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West Hartford Housing Authority Properties Remain Free of COVID-19

The West Hartford Housing Authority's Alfred E. Plant Development at 759 Farmington Ave. Courtesy photo

The West Hartford Housing Authority manages 350 units of housing that includes elderly or disabled individuals, and the CEO has commended staff for keeping all properties free of COVID-19.

By Ronni Newton

There are 500-600 residents living in West Hartford Housing Authority units – more than half of whom are either seniors and/or persons with disabilities for whom COVID-19 could be especially deadly – but there has not been a single case in any of the properties since the pandemic began, CEO George Howell said.

The credit, he said, goes to staff who have worked hard to implement the state’s protocols for assisted living facilities, and taken other above-and-beyond measures to keep residents safe from day one, when the pandemic first loomed as a threat.

“I am so proud of and grateful for the manner in which our staff demonstrated professionalism, empathy and devotion for our residents as they worked tirelessly to keep everyone safe,” said Howell.

“We’re not assisted living – it’s all independent living – but we do have a lot of seniors, some of whom are medically frail and have medical assistants coming in, some who even stay overnight,” Howell said.

Other than residents, service providers – following guidelines set by the Centers for Disease Control and Prevention (CDC) – have been among the only people permitted to enter the premises at any of the five properties, which include Alfred E. Plant, The Goodwin, Elm Grove Apartments, 616 New Park, and The Faxon (formerly known as The Elms). The units are a mix of workforce, market-rate, and affordable housing, many filled by seniors as well as veterans.

“We have erred on the side of safety, keeping the folks as controlled as we can, especially for our senior facilities,” said Howell.

“They are on lockdown … and as a result people are staying safe,” said Howell.

“Our resident services coordinators have been helping, and the town has been very good about providing food,” said Howell. Meals are being delivered to seniors and others in need, and medications are being delivered as well.

“We have worked closely with them, and much to my pleasure, many of the residents, especially at Plant, are letting us know if someone needs help,” said Howell of the development for seniors on Farmington Avenue. “Alfred E. Plant is a neighborhood – it’s a neighborhood that cares – and they are watching out for each other.”

Visitors, including family members were strongly discouraged, and non-essential maintenance was delayed as well. The number of residents permitted in laundry rooms has also been limited.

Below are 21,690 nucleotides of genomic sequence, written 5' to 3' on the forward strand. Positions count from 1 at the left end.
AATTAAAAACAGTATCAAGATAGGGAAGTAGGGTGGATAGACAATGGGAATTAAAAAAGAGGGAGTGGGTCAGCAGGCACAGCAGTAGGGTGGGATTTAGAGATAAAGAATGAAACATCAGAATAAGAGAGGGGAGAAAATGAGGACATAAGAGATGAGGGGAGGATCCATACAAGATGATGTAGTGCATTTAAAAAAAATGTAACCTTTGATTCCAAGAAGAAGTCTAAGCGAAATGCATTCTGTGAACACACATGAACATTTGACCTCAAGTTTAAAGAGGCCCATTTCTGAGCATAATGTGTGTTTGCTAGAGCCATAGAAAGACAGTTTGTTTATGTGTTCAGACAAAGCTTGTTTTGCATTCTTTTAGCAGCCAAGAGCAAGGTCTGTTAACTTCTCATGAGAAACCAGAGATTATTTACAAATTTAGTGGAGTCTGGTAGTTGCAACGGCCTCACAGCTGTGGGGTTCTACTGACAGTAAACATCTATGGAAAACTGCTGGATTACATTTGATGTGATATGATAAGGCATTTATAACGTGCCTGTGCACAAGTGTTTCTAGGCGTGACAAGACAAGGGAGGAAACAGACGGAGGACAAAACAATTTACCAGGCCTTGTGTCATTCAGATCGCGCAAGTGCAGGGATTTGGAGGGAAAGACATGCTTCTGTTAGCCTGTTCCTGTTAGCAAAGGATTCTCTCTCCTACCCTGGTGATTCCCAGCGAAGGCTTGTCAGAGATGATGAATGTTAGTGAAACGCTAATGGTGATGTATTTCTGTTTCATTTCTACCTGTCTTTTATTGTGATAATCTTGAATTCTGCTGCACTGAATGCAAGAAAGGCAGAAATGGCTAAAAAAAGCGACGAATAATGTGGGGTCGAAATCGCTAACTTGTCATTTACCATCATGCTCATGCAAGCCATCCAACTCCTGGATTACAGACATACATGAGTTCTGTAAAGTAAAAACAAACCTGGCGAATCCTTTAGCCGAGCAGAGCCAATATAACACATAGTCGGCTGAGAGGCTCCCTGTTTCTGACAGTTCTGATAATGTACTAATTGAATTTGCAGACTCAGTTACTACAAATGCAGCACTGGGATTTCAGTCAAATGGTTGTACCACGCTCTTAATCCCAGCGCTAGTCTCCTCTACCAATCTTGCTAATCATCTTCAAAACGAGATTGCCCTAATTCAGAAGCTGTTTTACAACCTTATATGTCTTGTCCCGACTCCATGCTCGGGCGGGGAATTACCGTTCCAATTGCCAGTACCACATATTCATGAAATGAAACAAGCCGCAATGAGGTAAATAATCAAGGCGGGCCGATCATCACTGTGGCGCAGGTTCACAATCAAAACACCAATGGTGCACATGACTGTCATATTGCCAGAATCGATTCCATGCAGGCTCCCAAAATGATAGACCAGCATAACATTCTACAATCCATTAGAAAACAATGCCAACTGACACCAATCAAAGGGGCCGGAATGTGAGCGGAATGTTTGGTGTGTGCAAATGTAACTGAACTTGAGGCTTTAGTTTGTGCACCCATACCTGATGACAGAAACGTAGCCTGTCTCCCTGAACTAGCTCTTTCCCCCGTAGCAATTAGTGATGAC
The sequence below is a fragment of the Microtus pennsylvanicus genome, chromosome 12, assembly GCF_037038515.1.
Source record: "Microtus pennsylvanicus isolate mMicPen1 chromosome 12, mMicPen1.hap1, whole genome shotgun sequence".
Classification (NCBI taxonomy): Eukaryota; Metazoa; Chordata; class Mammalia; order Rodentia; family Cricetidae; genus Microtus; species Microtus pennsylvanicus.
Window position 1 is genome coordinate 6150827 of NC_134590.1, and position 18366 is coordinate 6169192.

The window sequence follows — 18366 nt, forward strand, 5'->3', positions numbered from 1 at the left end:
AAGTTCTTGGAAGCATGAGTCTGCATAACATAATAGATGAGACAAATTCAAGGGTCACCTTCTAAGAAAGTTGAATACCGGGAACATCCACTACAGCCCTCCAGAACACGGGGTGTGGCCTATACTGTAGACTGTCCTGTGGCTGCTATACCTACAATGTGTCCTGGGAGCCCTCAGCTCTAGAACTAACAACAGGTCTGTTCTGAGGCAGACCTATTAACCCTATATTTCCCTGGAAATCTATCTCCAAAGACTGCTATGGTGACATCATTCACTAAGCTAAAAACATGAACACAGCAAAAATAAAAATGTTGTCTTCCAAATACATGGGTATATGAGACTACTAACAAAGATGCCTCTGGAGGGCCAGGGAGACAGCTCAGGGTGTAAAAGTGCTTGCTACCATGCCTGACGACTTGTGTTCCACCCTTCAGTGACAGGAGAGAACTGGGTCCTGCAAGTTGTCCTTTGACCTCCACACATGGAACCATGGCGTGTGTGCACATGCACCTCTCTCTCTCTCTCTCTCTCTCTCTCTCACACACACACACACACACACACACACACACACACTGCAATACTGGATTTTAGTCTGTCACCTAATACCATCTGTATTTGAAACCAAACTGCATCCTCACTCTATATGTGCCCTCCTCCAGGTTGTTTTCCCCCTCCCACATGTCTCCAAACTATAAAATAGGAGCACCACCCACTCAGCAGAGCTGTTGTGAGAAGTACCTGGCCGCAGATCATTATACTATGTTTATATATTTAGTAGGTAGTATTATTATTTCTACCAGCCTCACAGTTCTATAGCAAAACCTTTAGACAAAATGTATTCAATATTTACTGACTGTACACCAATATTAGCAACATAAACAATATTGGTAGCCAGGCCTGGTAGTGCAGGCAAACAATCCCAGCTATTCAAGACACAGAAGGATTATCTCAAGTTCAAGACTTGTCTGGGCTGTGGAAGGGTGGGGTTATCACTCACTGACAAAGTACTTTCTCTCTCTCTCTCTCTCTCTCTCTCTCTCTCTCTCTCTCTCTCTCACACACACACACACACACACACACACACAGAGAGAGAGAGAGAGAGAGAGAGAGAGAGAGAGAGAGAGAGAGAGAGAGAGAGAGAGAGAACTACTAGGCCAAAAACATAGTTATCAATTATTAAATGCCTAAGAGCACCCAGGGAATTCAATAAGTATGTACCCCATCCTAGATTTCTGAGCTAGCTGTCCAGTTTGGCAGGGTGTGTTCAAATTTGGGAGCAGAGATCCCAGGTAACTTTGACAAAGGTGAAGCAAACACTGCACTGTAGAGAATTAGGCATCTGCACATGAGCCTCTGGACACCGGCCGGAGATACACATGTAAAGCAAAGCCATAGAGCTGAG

Residents who live in properties like 616 New Park and The Goodwin do leave to go to work, or to the grocery store, but the fitness center and community rooms continue to be off limits, and gatherings are not permitted.

Additional building cleaning measures were implemented to include daily wipe-downs and disinfection of all commonly touched surfaces, like elevator buttons, railings, and door handles. Residents are requested to wear masks or other types of face-coverings in the hallways and any other areas outside of their individual units, to maintain a 6-foot distance from others, and to frequently wash their hands or use hand-sanitizer.

Those who travel have been asked to self-monitor for 14 days after returning, and to contact a doctor if they are not feeling well.

Residents and staff were also kept informed of free testing sites and dates.

The West Hartford Housing Authority has made information available about free COVID-19 testing to all residents, and thus far there have not been any positive tests among residents – or staff.

Even though the state has been opening up, restrictions have remained in place, and Howell said he believes the virus will threaten for quite some time. “We are not going to let our guard down, allow the virus the opportunity to spread, or put our residents and staff at risk.”

The West Hartford Housing Authority is currently in the midst of renovating The Faxon (1078 New Britain Ave.), and Howell said the first phase should be completed by mid-July. COVID-19 has made things slightly more complicated – with the need to keep people safe through the construction as well as from the pandemic – and caused some delays, “but we will be making it up and will finish on time in 2021,” he said. Residents are being temporarily relocated within the complex as their units are being updated.

Howell said the Housing Authority’s 22 full- and part-time staff, most of whom have been working remotely, have been “extraordinary.” No one was furloughed or laid off due to the pandemic.

In addition to the properties owned by the West Hartford Housing Authority, the organization manages 3,000 units of housing choice vouchers throughout West Hartford.

The West Hartford Housing Authority will soon be adding another property to its portfolio. Howell said the architectural drawings are complete for 540 New Park, a transformative and transit-oriented development which will be built on the site of the former ACME Auto at the intersection of New Park Avenue and the Oakwood Avenue Extension.

Howell said they are hopeful about closing on the financing son, and expect construction to begin in October. “We’re really excited about it … it will make a dramatic change to what has been there for years,” he said.

The project is scheduled to be complete in early 2022.

Visit the West Hartford Housing Authority website for further information.

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